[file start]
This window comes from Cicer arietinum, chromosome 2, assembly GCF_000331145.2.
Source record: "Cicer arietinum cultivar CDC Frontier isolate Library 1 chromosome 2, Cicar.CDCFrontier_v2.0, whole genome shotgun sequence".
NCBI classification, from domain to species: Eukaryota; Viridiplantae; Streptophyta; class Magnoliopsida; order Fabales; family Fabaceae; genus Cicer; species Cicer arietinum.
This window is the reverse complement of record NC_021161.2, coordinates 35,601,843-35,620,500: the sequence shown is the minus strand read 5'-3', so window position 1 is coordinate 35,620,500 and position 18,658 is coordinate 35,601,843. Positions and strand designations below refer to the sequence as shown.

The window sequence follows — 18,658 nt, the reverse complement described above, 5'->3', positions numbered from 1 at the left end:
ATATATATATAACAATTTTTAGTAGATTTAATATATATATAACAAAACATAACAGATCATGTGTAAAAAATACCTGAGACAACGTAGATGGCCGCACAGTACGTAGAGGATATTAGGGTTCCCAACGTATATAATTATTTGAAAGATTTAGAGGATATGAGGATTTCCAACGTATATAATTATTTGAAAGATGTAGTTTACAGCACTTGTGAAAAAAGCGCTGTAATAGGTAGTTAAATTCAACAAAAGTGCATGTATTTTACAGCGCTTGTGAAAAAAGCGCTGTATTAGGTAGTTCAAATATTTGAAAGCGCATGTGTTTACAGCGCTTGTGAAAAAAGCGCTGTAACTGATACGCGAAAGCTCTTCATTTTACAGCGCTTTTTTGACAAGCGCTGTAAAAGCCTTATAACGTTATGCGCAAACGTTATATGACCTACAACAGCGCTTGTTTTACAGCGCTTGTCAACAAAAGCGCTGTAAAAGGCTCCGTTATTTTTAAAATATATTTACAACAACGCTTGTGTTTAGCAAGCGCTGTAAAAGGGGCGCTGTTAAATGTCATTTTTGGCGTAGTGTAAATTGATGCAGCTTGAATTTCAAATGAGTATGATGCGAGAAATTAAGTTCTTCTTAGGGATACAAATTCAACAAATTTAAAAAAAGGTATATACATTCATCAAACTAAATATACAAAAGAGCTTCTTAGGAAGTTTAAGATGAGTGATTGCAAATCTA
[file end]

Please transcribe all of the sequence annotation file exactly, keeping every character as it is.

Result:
This window comes from Cicer arietinum, chromosome 2, assembly GCF_000331145.2.
Source record: "Cicer arietinum cultivar CDC Frontier isolate Library 1 chromosome 2, Cicar.CDCFrontier_v2.0, whole genome shotgun sequence".
NCBI classification, from domain to species: Eukaryota; Viridiplantae; Streptophyta; class Magnoliopsida; order Fabales; family Fabaceae; genus Cicer; species Cicer arietinum.
This window is the reverse complement of record NC_021161.2, coordinates 35,601,843-35,620,500: the sequence shown is the minus strand read 5'-3', so window position 1 is coordinate 35,620,500 and position 18,658 is coordinate 35,601,843. Positions and strand designations below refer to the sequence as shown.

The window sequence follows — 18,658 nt, the reverse complement described above, 5'->3', positions numbered from 1 at the left end:
ATATATATATAACAATTTTTAGTAGATTTAATATATATATAACAAAACATAACAGATCATGTGTAAAAAATACCTGAGACAACGTAGATGGCCGCACAGTACGTAGAGGATATTAGGGTTCCCAACGTATATAATTATTTGAAAGATTTAGAGGATATGAGGATTTCCAACGTATATAATTATTTGAAAGATGTAGTTTACAGCACTTGTGAAAAAAGCGCTGTAATAGGTAGTTAAATTCAACAAAAGTGCATGTATTTTACAGCGCTTGTGAAAAAAGCGCTGTATTAGGTAGTTCAAATATTTGAAAGCGCATGTGTTTACAGCGCTTGTGAAAAAAGCGCTGTAACTGATACGCGAAAGCTCTTCATTTTACAGCGCTTTTTTGACAAGCGCTGTAAAAGCCTTATAACGTTATGCGCAAACGTTATATGACCTACAACAGCGCTTGTTTTACAGCGCTTGTCAACAAAAGCGCTGTAAAAGGCTCCGTTATTTTTAAAATATATTTACAACAACGCTTGTGTTTAGCAAGCGCTGTAAAAGGGGCGCTGTTAAATGTCATTTTTGGCGTAGTGTAAATTGATGCAGCTTGAATTTCAAATGAGTATGATGCGAGAAATTAAGTTCTTCTTAGGGATACAAATTCAACAAATTTAAAAAAAGGTATATACATTCATCAAACTAAATATACAAAAGAGCTTCTTAGGAAGTTTAAGATGAGTGATTGCAAATCTA